(District Court, W. D. Pennsylvania. April 21, 1881.)
1. HANDS ON (JABGO. STEAM-BoAT -
COMPLETION 011' VOi'AGE -
Libellants were employed as hands on a steam-boat, on a trip from Pittsburgh to Cincinnati and back. They had nothing to do with the navigation of the boat, but the handling of the cargo was part of their employment. Held, that they had no right to quit the boat as 800n as she was fastened to the wharf at Pittsburgh, but that it was their duty to remain and assist in unloading her cargo.
Held, further, that the r8lpandents could deduct from libellants' wages the reasonable sums necessarilf paid for the discharge hf such cargo.
PRACTICE-PAYMENT TO MAnSHAL-l'AYMENT INTO CoURT-VOST&.
In Albert York Smith, for libellant. Isaac S. Van Voorhis, contra. ACHESON, D. J. The amount in controversy here is small. but to ihe libellants who sue for their wages the matter is of .consequence. Moreover, the principle involved is important. 'The case, therefore, deserves and has received careful consideration. The better opinion seems to be that unless there is -some express or implied agreement or established usage to dispense with their further services, seamen are bound to remain with the ship upon the completion of the voyage and assist in the delivery of her cargo, if made in a reasonable time. 1 Conk. Adm. 131; Dixon v. The Cyrus, 2 Pet. Adm. 413; Clolltman v. Tunison, 1 Sumn. 377. Here, there were no shipping articles or express contract. The libellants were employed as hands on the steam-boat Hudson, on a trip from Pittsburgh to Cincinnati and back. They had nothing to do with the navigation of the boat, but the handling of the cargo was part of their employment. Under ihe evidence, I think, they had no right to quit the boat as :soon as she was fastened to the wharf at Pittsburgh, but that it was their duty to assist in unloading her. This they ob·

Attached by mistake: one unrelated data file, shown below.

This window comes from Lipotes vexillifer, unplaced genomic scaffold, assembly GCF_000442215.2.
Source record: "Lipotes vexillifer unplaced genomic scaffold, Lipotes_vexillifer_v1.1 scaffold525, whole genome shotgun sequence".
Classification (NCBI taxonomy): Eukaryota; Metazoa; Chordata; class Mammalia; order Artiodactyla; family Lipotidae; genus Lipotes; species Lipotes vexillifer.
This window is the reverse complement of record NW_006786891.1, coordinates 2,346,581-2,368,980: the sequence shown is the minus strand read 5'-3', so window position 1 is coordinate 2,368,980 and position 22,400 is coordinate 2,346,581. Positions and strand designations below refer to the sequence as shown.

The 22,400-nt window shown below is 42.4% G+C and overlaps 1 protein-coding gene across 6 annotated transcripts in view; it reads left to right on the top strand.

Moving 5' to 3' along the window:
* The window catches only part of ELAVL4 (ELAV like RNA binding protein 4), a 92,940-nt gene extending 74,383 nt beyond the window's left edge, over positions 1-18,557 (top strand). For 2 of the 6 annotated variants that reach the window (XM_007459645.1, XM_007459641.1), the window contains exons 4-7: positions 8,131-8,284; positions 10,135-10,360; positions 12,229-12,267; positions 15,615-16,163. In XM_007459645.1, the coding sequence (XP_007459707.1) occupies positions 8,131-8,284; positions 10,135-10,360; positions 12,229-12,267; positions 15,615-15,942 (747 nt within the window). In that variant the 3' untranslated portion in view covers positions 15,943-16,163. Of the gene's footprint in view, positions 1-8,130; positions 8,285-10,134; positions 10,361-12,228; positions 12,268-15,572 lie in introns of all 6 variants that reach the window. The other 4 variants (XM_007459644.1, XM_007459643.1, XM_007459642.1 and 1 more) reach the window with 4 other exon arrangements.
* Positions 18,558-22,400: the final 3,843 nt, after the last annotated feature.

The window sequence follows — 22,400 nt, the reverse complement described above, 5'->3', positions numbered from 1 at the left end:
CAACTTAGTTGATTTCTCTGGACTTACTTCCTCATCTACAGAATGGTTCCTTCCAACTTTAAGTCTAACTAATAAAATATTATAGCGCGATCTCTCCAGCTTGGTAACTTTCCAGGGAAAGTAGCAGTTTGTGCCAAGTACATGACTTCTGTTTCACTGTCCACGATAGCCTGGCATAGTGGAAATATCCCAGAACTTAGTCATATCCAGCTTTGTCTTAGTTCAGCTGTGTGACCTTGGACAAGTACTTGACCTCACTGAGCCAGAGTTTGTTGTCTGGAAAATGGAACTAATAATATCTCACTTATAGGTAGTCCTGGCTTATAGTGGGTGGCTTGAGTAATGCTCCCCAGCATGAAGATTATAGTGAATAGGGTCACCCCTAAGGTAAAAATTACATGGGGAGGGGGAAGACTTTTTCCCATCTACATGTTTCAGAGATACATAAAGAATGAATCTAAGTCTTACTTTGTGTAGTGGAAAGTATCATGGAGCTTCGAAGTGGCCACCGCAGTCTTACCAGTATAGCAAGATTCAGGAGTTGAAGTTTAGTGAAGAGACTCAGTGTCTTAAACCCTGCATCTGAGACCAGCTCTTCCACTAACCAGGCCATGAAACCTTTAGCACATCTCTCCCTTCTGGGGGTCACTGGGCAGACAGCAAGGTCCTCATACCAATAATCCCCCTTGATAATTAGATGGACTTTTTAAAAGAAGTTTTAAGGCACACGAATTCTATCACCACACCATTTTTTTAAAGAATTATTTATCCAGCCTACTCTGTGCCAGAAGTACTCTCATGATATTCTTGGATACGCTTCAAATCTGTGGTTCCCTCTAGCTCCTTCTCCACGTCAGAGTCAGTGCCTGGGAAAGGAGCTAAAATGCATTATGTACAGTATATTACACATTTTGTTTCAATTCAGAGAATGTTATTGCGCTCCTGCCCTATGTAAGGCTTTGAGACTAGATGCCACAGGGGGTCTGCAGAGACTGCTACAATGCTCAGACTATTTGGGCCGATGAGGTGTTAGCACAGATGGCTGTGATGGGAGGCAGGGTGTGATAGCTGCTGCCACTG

stinately refused to do, and the respondents were compelled to hire laborers to take their places and perform their work in discharging the cargo. The respondents had a right topursue this course and deduct the necessary sums paid these laborers from the libellants' wages. 1 Conk. 131. After the boat was unloaded a tender was made to the libellants of theirwages, less the reasonable sums paid the laborers who per. formed the libellants' work. The libellants refused the and subsequently filed their libel in this case. Upon service of process the respondents (under protest) paid to the marshal the amount claimed by the libellants, and the costs up to that. time, and the marshal paid the money. into court. It would have been mote regular had the respondents, under leave granted, paid the amount of wages tendered into court -at the time their answer was filed, in support of the tender set up inthelr answer. But, substantially, this was done, for the marshal had paid the money into court before answer filed. Under the proofs in the case, I am of opinion that the libel must be dismissed, with costs.
(DiMice Oourl, 8. D. New York. January 18, 1881.)
PRACTICE-DISHIBBAL OF LmEL-DELAY AFTER
ISSUB. The practice of the court does not authorize the dismissal of a libel for the libellant's delay in bringing the caU8e to a hearing after issuejoined. The claimant has an equal right to mOTe the case. Rules S. D. N. Y. 136, 123.
In Admiralty. The libel was filed in 1866' for salvage, and issue was joined. Both parties noticed the cause for trial, and it was placed upon the calendar. It was reserved generally in 1870, and had not been moved again until 1880. The claimants moved to dismiss the libel for failure to prosecute.